Cleveland superstar LeBron James sputtered horribly in his team's playoff demise to the aging Boston Celtics, missing 11 of 14 shots in an embarrassing 32-point defeat in Game 5 and committing nine turnovers two days later to seal elimination. But that premature exit from championship contention isn't likely to cool the inferno of interest from teams around the league hoping to land the most coveted free agent since Shaquille O'Neal in 1996.
James goes on the open market July 1, and the list of organizations lining up to woo him reads like a who's who of great American cities-New York, Chicago, L.A., Miami. Don't forget Cleveland. James has not ruled out remaining with the team and city of his youth.
For a player who skipped straight to the professional ranks from high school and never experienced the college recruiting process, the next several weeks might well amount to the most lavish recruiting run in sports history-and this with no fear of NCAA violations. Places like New York and Chicago seem all too willing to grovel and beg for the services of King James, each city offering its own mix of allurements. Where James lands will hinge on how he determines to define greatness.
If greatness for James is defined by salary, he can do no better than staying put in Cleveland. The Cavaliers have the upper hand in the bidding war in that they can offer up to about $125 million over the next six years. Other bids can only max out at about $96 million over five years. But for a man who has stated his intention of becoming a billionaire, salary plays only a small part in that consideration. The increased market size of larger cities could vault James to even higher levels of public appeal and yield higher sums in endorsement contracts.
But James has made comments suggesting his primary objective in this summer's sweepstakes is to end up with a winner. If he defines greatness in terms of NBA titles, playing in Miami under coach Pat Riley or in Chicago alongside emerging star Derrick Rose makes the most sense. James has indicated his hope to become an international icon on par with Michael Jordan. That will require championships, lots of championships.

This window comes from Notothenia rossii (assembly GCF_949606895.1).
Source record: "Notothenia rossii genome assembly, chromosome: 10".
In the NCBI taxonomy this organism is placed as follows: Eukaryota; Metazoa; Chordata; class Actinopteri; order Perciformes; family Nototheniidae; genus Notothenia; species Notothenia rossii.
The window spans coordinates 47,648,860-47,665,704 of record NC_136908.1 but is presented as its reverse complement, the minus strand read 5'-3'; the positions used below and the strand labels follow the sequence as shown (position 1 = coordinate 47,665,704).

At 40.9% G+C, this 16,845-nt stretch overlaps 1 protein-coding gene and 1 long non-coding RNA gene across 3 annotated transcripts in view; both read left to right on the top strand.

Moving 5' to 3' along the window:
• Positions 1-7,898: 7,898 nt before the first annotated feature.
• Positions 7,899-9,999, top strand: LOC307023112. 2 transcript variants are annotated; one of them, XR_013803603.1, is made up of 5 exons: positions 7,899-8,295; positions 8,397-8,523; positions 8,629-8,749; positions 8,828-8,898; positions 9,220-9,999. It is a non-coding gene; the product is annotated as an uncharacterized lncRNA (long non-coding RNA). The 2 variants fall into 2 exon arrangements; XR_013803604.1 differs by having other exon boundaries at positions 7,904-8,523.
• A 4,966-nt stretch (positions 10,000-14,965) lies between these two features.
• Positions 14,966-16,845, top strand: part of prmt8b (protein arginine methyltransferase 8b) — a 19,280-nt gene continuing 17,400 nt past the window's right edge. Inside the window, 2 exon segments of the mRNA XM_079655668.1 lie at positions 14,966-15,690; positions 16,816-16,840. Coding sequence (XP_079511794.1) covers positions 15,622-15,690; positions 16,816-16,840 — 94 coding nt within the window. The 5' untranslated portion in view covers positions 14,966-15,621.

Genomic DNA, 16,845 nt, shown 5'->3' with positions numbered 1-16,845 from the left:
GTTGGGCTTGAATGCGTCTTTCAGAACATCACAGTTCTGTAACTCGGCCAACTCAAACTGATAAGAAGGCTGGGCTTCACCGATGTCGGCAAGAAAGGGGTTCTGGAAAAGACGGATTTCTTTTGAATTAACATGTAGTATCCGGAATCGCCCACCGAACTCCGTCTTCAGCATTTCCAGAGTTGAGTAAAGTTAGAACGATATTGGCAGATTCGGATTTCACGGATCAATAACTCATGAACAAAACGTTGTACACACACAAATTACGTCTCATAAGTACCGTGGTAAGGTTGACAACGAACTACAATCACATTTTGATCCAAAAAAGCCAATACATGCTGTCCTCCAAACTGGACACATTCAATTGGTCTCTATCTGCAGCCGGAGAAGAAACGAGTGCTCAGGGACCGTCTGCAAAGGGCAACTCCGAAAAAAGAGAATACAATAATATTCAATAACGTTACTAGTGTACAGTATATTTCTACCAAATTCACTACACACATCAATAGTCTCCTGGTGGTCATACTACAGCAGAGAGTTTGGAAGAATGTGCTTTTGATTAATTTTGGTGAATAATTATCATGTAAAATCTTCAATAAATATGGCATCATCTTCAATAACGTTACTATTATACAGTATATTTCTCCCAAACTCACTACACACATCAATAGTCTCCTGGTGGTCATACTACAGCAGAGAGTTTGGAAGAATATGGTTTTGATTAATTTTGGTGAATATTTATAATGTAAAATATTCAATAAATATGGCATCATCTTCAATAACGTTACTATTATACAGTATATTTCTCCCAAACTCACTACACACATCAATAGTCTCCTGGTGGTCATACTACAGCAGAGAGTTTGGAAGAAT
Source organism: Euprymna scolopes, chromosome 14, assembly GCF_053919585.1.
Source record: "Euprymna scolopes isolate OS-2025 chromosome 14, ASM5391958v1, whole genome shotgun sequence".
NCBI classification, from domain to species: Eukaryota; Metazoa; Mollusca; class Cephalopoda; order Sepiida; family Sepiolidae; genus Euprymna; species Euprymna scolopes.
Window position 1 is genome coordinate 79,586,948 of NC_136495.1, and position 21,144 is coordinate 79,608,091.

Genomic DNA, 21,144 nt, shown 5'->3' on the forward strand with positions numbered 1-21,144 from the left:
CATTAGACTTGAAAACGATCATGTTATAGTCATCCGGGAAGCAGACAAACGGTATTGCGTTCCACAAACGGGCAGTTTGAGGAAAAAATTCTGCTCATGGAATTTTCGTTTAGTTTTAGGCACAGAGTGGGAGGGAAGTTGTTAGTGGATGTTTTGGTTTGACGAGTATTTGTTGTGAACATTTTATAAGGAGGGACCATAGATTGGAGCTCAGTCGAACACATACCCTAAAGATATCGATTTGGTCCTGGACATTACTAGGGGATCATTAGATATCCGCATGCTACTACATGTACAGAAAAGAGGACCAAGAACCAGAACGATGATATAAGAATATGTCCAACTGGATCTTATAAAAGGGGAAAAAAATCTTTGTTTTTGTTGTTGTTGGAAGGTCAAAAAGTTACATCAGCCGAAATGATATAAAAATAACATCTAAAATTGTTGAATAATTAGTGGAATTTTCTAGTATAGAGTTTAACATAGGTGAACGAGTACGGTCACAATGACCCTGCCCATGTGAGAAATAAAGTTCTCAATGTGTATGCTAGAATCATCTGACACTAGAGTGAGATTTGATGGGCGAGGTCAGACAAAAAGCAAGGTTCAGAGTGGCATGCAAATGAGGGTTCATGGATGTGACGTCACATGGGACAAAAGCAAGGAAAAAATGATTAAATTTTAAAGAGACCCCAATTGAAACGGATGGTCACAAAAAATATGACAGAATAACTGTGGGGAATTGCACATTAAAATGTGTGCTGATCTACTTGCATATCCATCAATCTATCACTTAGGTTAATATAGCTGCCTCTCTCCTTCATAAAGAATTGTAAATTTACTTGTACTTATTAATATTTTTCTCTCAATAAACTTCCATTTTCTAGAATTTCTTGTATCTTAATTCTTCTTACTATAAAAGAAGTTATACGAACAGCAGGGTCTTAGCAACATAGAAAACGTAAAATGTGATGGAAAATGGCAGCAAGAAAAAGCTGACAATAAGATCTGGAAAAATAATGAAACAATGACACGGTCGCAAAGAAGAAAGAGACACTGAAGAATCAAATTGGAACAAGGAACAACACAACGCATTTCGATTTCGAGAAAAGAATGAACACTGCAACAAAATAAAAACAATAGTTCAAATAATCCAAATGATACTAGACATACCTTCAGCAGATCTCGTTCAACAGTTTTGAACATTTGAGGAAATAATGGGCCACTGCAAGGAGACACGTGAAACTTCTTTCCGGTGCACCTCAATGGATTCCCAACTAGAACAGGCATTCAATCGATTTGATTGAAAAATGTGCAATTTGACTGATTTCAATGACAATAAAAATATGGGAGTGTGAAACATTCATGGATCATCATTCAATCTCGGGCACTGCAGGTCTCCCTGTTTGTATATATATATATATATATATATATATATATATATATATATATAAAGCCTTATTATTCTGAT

Of course, there is a third possibility: James might well define greatness in terms of loyalty, civic pride, and hometown devotion. He might determine that his lackluster performance in the playoffs this year is no way to exit the city that made him, cheers him, loves him. He could decide to give Cleveland six more years. But don't count on it.
The new Arizona law tightening immigration enforcement has triggered national outcries, protests, and even boycotts. Now opponents of the law are aiming to shut down one of the beleaguered state's most beloved annual traditions-spring training.
Protesters in Chicago have rallied outside Wrigley Field, demanding that the Cubs abandon Arizona's Cactus League next year. National opponents of the law have called for similar demonstrations in all 15 cities with teams that make Arizona their spring home.
What's more, pressure is building to relocate the 2011 MLB All-Star game now scheduled for Phoenix. But Commissioner Bud Selig has said the league will make no such move.